It’s certainly no secret that Microsoft is hard at work developing a successor to its Xbox 360 games console. With Sony’s PlayStation 3 still in the middle of its life cycle and Nintendo already having announced its upcoming Wii-U, Microsoft is planning its next move deep in a bunker in Redmond.
We’ve heard rumors of what the next Xbox could be for some time now, with various suggestions for names and features being bandied around, but there are precious few hard facts known about what Microsoft will do with the third generation Xbox.
The latest news coming out of IGN’s sources is that the new machine will go into production during October or November of this year, with developers getting machines to work with some time in August. The timescale fits, with developers not needing finished hardware but rather just a PC with the same specs and a development kit.
IGN’s sources also suggest that the machine could go on sale towards the end of next year, 2013, which does tie in with some other reports that have been floating around the internet over the last six months.
Hardware-wise the new machine is expected to pack a punch that will see it being six times more powerful with regards to graphics performance, thanks mainly to a Radeon HD6000 graphics chip. The extra horsepower will also see the next Xbox be 20% more powerful than Nintendo’s already announced Wii-U machine. Which is definitely a lot when it comes to graphics performance.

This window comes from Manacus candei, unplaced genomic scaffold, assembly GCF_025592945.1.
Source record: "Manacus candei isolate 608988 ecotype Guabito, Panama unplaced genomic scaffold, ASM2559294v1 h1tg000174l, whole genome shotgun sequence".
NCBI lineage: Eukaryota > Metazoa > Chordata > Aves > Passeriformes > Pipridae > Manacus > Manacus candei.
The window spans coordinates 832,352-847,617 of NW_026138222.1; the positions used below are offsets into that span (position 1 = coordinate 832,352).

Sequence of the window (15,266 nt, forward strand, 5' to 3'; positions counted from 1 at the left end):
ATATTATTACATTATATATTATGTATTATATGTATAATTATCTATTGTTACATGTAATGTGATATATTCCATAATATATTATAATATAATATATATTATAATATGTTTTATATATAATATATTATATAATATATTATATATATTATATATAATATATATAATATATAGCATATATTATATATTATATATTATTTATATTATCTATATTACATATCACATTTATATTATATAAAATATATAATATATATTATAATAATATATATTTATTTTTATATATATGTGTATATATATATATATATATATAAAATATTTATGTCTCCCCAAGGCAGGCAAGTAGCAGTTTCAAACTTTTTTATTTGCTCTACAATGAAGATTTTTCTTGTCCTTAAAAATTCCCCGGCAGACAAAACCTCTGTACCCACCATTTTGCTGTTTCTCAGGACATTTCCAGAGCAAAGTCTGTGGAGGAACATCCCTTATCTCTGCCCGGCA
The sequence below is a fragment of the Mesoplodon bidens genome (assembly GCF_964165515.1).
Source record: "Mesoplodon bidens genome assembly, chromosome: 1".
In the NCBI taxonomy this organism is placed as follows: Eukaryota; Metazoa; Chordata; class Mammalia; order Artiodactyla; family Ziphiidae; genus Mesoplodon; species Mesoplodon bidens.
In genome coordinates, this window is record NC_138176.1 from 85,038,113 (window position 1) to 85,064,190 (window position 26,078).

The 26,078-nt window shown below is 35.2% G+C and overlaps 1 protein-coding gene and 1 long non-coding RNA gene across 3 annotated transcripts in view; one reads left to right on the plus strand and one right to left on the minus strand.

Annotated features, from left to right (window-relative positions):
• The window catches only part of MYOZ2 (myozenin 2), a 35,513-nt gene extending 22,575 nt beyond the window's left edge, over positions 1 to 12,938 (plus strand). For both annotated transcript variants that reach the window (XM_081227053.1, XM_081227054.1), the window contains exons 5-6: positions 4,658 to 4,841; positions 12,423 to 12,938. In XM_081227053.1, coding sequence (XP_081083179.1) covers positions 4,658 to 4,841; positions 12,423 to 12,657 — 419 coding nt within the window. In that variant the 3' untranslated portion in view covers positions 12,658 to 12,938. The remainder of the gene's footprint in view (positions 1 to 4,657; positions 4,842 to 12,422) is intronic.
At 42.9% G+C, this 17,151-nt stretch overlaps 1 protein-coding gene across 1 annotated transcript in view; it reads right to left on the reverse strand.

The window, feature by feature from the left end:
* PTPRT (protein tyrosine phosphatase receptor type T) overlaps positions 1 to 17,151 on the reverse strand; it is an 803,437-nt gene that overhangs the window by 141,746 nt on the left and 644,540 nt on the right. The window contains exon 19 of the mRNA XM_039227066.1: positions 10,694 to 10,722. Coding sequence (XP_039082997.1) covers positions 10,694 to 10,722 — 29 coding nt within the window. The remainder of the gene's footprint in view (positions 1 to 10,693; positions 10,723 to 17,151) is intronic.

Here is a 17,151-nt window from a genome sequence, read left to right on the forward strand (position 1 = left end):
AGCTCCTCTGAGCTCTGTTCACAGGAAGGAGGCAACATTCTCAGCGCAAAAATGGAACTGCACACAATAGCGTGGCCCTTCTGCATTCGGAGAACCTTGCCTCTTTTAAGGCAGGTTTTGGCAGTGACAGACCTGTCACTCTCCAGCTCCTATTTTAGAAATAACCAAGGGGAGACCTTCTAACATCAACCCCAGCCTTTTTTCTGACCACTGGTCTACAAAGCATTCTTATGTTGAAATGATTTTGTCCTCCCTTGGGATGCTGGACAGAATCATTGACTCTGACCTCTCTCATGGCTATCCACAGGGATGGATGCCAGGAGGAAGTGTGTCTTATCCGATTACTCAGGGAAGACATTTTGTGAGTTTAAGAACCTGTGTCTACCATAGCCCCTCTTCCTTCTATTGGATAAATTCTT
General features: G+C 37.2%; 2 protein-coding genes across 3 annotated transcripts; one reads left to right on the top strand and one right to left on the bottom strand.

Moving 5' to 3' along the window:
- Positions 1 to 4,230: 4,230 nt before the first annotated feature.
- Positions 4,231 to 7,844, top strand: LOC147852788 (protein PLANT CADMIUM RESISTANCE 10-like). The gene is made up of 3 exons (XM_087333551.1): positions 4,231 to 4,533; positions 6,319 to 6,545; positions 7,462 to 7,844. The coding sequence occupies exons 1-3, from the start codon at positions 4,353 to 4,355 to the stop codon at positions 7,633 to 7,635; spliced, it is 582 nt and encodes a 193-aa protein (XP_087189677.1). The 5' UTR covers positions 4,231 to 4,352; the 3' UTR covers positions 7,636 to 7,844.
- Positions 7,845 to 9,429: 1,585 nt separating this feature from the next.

No sources have yet come forward with an expected retail price, or in fact any other hard facts. Will the new Xbox be backward compatible with existing 360 games, and will it use Xbox LIVE as we know it? Just as importantly, will all our Gamertags and Achievements carry over to the new machine?
We’re equally as interested to see what method of content delivery will be used by the new machine. We wouldn’t be at all surprised to see Microsoft move away from a disc-based system and use Xbox LIVE as a method of offering games, though the lack of fast broadband may hinder that approach.
That said, it hasn’t stopped Valve’s Steam from taking over the PC gaming world, has it?
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